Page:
It would be fantastic if men shared the burden of childbirth, but the reality of the situation is that they do not. The mother deals with a nine-month long pregnancy and the pain of pushing the baby out on her own. Not the father. The mother is the one whose body changes in irreversible ways and whose breasts produce milk to feed the child. Not the father. When parents-to-be say “we” are pregnant they are merely trying to make the father feel included in something he actually puts very little energy into; scientifically speaking he only must input the energy it took to find his mate, make his sperm, and thrust a few times.
It makes sense for mothers to take time off to recover from the process of childbirth and find a system in which to take care of their child, such as if/how they are going to breastfeed. But fathers have no reason to receive paid paternity leave. They are not recovering from any major genital trauma nor dealing with cracking nipples. Moreover, equal paternal leave is unnecessary to establish equality of parenthood; it is not about who spends the early months with the child but rather about providing mutual support for one another and raising the child together. Each parent contributes different skills to parenthood. There is no evidence that forcing equal parental leave is better for children; parents with little interest in parenthood are unlikely to develop skills even if they are encouraged to stay at home.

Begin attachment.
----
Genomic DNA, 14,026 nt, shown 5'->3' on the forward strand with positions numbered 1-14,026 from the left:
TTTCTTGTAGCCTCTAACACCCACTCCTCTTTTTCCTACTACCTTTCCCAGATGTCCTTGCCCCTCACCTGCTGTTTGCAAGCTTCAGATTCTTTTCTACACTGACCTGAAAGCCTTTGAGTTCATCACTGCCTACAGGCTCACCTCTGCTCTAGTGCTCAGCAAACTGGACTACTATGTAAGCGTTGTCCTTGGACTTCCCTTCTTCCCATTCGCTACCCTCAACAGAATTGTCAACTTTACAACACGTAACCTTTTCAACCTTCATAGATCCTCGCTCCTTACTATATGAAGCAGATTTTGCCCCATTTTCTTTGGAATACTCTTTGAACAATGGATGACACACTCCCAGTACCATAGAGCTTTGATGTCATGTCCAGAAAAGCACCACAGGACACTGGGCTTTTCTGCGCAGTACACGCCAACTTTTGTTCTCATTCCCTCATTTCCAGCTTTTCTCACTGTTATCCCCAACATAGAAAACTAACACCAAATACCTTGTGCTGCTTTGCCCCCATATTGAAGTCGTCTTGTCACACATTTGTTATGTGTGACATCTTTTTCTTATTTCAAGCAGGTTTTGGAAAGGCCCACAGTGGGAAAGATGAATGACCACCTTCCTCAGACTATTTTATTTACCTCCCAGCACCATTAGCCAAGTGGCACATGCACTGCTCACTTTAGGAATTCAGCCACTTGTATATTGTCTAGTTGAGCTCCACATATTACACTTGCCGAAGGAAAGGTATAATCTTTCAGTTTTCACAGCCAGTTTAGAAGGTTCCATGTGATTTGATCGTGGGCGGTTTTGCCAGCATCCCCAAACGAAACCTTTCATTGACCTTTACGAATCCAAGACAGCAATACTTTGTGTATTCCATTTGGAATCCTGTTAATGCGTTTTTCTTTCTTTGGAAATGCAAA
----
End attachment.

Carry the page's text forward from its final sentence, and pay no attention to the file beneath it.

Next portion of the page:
I am not against fathers helping take care of their children. The individual couple can best decide how to divide childcare for themselves. But, either way, there is one indisputable fact: taking time off to take care of a child will negatively impact your career. This has been proven time and time again, for both men and women in various studies. I personally saw this effect when a panel of successful women came to speak at Cornell. Out of the four women, three of them had made some sacrifice in their family life to be successful in their field; in the case of the one other woman, her husband sacrificed his career to build the family. In this country, family is sacrifice and it is up to the individual to prioritize what they want in life. So, taking additional time off for a mother or any time off for a father is an individual choice and sacrifice, but not one deserving of compensation.
**I apologize for the heteronormativity of my stance. For any other combination of mothers/fathers/NGC individuals I believe the same mentality should still hold: time for the individual that just gave birth to recover, and any additional time off by either individual as an unpaid choice.
Rebecca Saber is a junior government major in the College of Arts and Sciences. She aspires to be Secretary of State, but is willing to settle for Supreme Court Justice. When she is not writing about politics, Rebecca can be found watching TV in her bed or at some musical theater rehearsal. Welcome to the Zoo appears on alternate Wednesdays this semester. If you want to chat, Rebecca can be reached at firstname.lastname@example.org.
Katie Barlow is a junior biology major in the College of Arts and Sciences. When not debating politics, she can be found running half marathons, eating mashed potatoes, and teaching tree climbing for COE. Welcome to the Zoo appears on alternate Wednesdays this semester. If you’re up for a chat, Katie can be reached at email@example.com.